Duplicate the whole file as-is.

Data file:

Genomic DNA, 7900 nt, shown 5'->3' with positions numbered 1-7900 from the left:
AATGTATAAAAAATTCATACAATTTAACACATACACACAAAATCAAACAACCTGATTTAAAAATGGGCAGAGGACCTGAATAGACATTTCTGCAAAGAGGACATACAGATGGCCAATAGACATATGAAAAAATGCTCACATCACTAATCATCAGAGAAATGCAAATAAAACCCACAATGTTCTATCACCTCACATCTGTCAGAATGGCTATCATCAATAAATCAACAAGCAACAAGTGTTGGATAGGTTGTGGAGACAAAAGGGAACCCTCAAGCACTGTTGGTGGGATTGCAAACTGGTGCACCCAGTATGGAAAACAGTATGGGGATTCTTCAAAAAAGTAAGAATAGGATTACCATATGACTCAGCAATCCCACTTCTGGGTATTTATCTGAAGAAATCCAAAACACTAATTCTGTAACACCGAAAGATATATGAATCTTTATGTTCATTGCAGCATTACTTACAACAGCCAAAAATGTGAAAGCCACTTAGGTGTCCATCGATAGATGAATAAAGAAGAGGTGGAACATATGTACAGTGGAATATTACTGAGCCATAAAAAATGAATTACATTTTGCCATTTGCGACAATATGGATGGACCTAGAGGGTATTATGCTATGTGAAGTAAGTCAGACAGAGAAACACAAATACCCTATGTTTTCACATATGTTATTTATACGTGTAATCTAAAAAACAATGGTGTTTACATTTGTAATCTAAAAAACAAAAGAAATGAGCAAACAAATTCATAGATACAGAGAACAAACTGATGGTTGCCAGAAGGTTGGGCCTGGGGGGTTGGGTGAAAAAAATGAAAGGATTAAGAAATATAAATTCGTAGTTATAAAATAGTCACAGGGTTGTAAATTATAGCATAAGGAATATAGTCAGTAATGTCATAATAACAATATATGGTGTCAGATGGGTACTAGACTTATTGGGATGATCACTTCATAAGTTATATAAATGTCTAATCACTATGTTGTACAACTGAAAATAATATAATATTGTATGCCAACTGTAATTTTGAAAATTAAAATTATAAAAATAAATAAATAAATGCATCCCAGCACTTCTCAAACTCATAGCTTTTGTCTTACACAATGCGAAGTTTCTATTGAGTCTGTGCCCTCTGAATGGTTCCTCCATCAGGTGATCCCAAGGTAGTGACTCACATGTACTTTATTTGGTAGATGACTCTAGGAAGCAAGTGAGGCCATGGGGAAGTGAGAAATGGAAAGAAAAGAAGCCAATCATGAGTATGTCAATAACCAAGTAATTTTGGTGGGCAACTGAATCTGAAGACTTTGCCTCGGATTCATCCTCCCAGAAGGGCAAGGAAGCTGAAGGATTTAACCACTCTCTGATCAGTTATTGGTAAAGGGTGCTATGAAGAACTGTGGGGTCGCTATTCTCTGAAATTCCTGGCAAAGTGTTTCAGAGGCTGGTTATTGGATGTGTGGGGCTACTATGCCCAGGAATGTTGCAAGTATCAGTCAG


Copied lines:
Genomic DNA, 7900 nt, shown 5'->3' with positions numbered 1-7900 from the left:
AATGTATAAAAAATTCATACAATTTAACACATACACACAAAATCAAACAACCTGATTTAAAAATGGGCAGAGGACCTGAATAGACATTTCTGCAAAGAGGACATACAGATGGCCAATAGACATATGAAAAAATGCTCACATCACTAATCATCAGAGAAATGCAAATAAAACCCACAATGTTCTATCACCTCACATCTGTCAGAATGGCTATCATCAATAAATCAACAAGCAACAAGTGTTGGATAGGTTGTGGAGACAAAAGGGAACCCTCAAGCACTGTTGGTGGGATTGCAAACTGGTGCACCCAGTATGGAAAACAGTATGGGGATTCTTCAAAAAAGTAAGAATAGGATTACCATATGACTCAGCAATCCCACTTCTGGGTATTTATCTGAAGAAATCCAAAACACTAATTCTGTAACACCGAAAGATATATGAATCTTTATGTTCATTGCAGCATTACTTACAACAGCCAAAAATGTGAAAGCCACTTAGGTGTCCATCGATAGATGAATAAAGAAGAGGTGGAACATATGTACAGTGGAATATTACTGAGCCATAAAAAATGAATTACATTTTGCCATTTGCGACAATATGGATGGACCTAGAGGGTATTATGCTATGTGAAGTAAGTCAGACAGAGAAACACAAATACCCTATGTTTTCACATATGTTATTTATACGTGTAATCTAAAAAACAATGGTGTTTACATTTGTAATCTAAAAAACAAAAGAAATGAGCAAACAAATTCATAGATACAGAGAACAAACTGATGGTTGCCAGAAGGTTGGGCCTGGGGGGTTGGGTGAAAAAAATGAAAGGATTAAGAAATATAAATTCGTAGTTATAAAATAGTCACAGGGTTGTAAATTATAGCATAAGGAATATAGTCAGTAATGTCATAATAACAATATATGGTGTCAGATGGGTACTAGACTTATTGGGATGATCACTTCATAAGTTATATAAATGTCTAATCACTATGTTGTACAACTGAAAATAATATAATATTGTATGCCAACTGTAATTTTGAAAATTAAAATTATAAAAATAAATAAATAAATGCATCCCAGCACTTCTCAAACTCATAGCTTTTGTCTTACACAATGCGAAGTTTCTATTGAGTCTGTGCCCTCTGAATGGTTCCTCCATCAGGTGATCCCAAGGTAGTGACTCACATGTACTTTATTTGGTAGATGACTCTAGGAAGCAAGTGAGGCCATGGGGAAGTGAGAAATGGAAAGAAAAGAAGCCAATCATGAGTATGTCAATAACCAAGTAATTTTGGTGGGCAACTGAATCTGAAGACTTTGCCTCGGATTCATCCTCCCAGAAGGGCAAGGAAGCTGAAGGATTTAACCACTCTCTGATCAGTTATTGGTAAAGGGTGCTATGAAGAACTGTGGGGTCGCTATTCTCTGAAATTCCTGGCAAAGTGTTTCAGAGGCTGGTTATTGGATGTGTGGGGCTACTATGCCCAGGAATGTTGCAAGTATCAGTCAG